Is a single tooth causing you troubles? We have the perfect solution!
With a minor surgery that is both effortless and painless, we attach the implant of a single tooth to the crown. In fact, it’s the ideal solution if you’re looking to eradicate the natural tooth and its root.
Single tooth implants are known to yield wondrous results as they not only replace one tooth without troubling others but also look and function like a natural one. As the tooth is replaced from the root, the process also makes room for better preservation of the bone. Efficiently integrating the implant into the jawbone makes it as easy to chew food, and smile, as with a natural tooth. In addition, it ensures that the bone remains intact and healthy.
Contrary to myths, cleaning and maintaining an implant isn't as tedious and time-consuming as it apparently seems to be. Yet, to be able to ensure oral hygiene, it’s necessary to understand how an implant works, so you know exactly what you are dealing with.
- The first step is to firmly place the implant, often made of titanium, in your jaw. Over a period of time, as the bone and the implant are well integrated, an anchor is formed which supports your artificial tooth.
- We remove the implant and attach an extension. This process effectively provides a healing cap. It may be temporary but it cements the process of forming a base or anchor. Your gums may or may not need some time to heal following this process. While this step isn’t mandatory, we can decide what’s best for you and act accordingly.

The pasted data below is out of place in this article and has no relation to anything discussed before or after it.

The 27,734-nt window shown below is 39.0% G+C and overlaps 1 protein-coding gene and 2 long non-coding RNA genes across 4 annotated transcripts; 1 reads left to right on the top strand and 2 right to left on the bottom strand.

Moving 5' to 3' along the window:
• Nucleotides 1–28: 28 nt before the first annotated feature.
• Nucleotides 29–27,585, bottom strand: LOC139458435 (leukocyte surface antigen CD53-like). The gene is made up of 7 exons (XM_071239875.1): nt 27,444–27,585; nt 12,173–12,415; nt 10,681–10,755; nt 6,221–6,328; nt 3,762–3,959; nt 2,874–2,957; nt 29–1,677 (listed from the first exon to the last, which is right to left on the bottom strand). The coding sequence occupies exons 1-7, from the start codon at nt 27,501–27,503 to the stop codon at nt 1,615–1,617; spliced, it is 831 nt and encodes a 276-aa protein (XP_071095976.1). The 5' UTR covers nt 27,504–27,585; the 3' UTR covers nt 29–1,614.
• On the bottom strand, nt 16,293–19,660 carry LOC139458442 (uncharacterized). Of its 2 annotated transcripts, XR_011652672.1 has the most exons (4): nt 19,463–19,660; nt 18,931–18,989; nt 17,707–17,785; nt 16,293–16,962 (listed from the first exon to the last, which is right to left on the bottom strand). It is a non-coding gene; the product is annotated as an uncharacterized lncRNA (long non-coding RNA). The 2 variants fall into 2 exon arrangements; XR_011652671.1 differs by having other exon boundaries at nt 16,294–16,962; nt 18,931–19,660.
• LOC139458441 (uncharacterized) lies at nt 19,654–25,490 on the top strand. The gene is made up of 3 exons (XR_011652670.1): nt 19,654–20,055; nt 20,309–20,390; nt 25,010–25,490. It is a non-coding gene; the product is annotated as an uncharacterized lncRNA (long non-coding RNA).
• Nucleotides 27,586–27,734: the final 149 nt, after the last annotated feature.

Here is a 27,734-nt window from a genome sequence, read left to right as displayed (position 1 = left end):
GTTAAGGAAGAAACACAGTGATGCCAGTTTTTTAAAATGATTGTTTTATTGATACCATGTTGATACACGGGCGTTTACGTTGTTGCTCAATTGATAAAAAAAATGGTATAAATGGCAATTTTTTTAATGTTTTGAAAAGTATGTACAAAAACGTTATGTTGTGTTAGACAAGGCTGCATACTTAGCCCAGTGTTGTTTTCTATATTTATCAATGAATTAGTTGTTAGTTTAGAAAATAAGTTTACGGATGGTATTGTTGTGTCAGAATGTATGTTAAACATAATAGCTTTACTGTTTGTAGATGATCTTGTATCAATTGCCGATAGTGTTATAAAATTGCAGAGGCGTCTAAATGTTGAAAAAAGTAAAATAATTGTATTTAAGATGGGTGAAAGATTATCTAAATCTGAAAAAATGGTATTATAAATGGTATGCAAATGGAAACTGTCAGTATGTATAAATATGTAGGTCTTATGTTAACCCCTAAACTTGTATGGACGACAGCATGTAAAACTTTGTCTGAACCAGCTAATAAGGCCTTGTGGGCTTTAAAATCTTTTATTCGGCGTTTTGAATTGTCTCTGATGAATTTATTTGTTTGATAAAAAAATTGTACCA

- We attach a metal post or an abutment to receive the crown and cut it down to ensure optimum efficiency. Then, we attach it to the tooth which, in turn, renews your confidence to speak, smile and chew. It feels so natural, that you’d forget that you lost a tooth in the first place.
In general, crowns are made of porcelain, or metals or a combination of both. And, once we screw the crown to the metal post, a restorative material usually covers the hole.
What ensures a successful implant?
Primarily, it depends on the nature and strength of your bones. That is, there must be enough bone in the jaw to support and hold the implant in place. However, if required, bones can be surgically constructed through bone grafting or bone augmentation.
It also helps immensely if the supporting tissues near the implant are in good condition. In other words, a healthy oral hygiene routine is very helpful in the long run. While the risks involved in the process are minimal, infections (although very rare) may cause an impediment.
How long does it take?
While the implant process is the same for everyone, the overall time-span may vary. Conventionally, it stretches up to five or six months, but not always. It may even take a year, especially if the bone needs to be constructed from scratch.
Prior to this a comprehensive examination of your oral condition is imperative, wherein your dental history is taken into consideration and reviewed carefully. But, on the brighter side, a single tooth implant can last longer than 25 years.